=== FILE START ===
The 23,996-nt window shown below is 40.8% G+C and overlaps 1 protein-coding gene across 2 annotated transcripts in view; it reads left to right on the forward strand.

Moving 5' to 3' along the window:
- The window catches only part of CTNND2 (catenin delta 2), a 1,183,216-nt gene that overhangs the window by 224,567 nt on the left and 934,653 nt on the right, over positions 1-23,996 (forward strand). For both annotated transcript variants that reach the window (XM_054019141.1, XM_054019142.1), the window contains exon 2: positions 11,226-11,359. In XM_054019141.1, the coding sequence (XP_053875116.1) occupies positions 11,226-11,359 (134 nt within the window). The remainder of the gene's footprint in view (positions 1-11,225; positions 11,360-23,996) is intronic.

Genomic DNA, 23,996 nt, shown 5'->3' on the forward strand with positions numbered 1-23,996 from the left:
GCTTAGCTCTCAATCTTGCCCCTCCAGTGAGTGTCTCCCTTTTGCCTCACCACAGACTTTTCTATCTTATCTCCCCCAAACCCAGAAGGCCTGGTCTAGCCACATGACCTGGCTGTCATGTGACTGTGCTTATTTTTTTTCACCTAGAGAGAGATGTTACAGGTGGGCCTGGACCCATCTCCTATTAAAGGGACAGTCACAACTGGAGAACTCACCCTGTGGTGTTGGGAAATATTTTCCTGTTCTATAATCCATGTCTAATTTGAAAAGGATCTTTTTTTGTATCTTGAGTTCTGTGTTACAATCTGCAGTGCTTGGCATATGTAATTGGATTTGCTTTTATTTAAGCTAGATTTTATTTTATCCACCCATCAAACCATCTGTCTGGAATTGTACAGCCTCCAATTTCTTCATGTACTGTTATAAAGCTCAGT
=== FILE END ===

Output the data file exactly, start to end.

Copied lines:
The 23,996-nt window shown below is 40.8% G+C and overlaps 1 protein-coding gene across 2 annotated transcripts in view; it reads left to right on the forward strand.

Moving 5' to 3' along the window:
- The window catches only part of CTNND2 (catenin delta 2), a 1,183,216-nt gene that overhangs the window by 224,567 nt on the left and 934,653 nt on the right, over positions 1-23,996 (forward strand). For both annotated transcript variants that reach the window (XM_054019141.1, XM_054019142.1), the window contains exon 2: positions 11,226-11,359. In XM_054019141.1, the coding sequence (XP_053875116.1) occupies positions 11,226-11,359 (134 nt within the window). The remainder of the gene's footprint in view (positions 1-11,225; positions 11,360-23,996) is intronic.

Genomic DNA, 23,996 nt, shown 5'->3' on the forward strand with positions numbered 1-23,996 from the left:
GCTTAGCTCTCAATCTTGCCCCTCCAGTGAGTGTCTCCCTTTTGCCTCACCACAGACTTTTCTATCTTATCTCCCCCAAACCCAGAAGGCCTGGTCTAGCCACATGACCTGGCTGTCATGTGACTGTGCTTATTTTTTTTCACCTAGAGAGAGATGTTACAGGTGGGCCTGGACCCATCTCCTATTAAAGGGACAGTCACAACTGGAGAACTCACCCTGTGGTGTTGGGAAATATTTTCCTGTTCTATAATCCATGTCTAATTTGAAAAGGATCTTTTTTTGTATCTTGAGTTCTGTGTTACAATCTGCAGTGCTTGGCATATGTAATTGGATTTGCTTTTATTTAAGCTAGATTTTATTTTATCCACCCATCAAACCATCTGTCTGGAATTGTACAGCCTCCAATTTCTTCATGTACTGTTATAAAGCTCAGT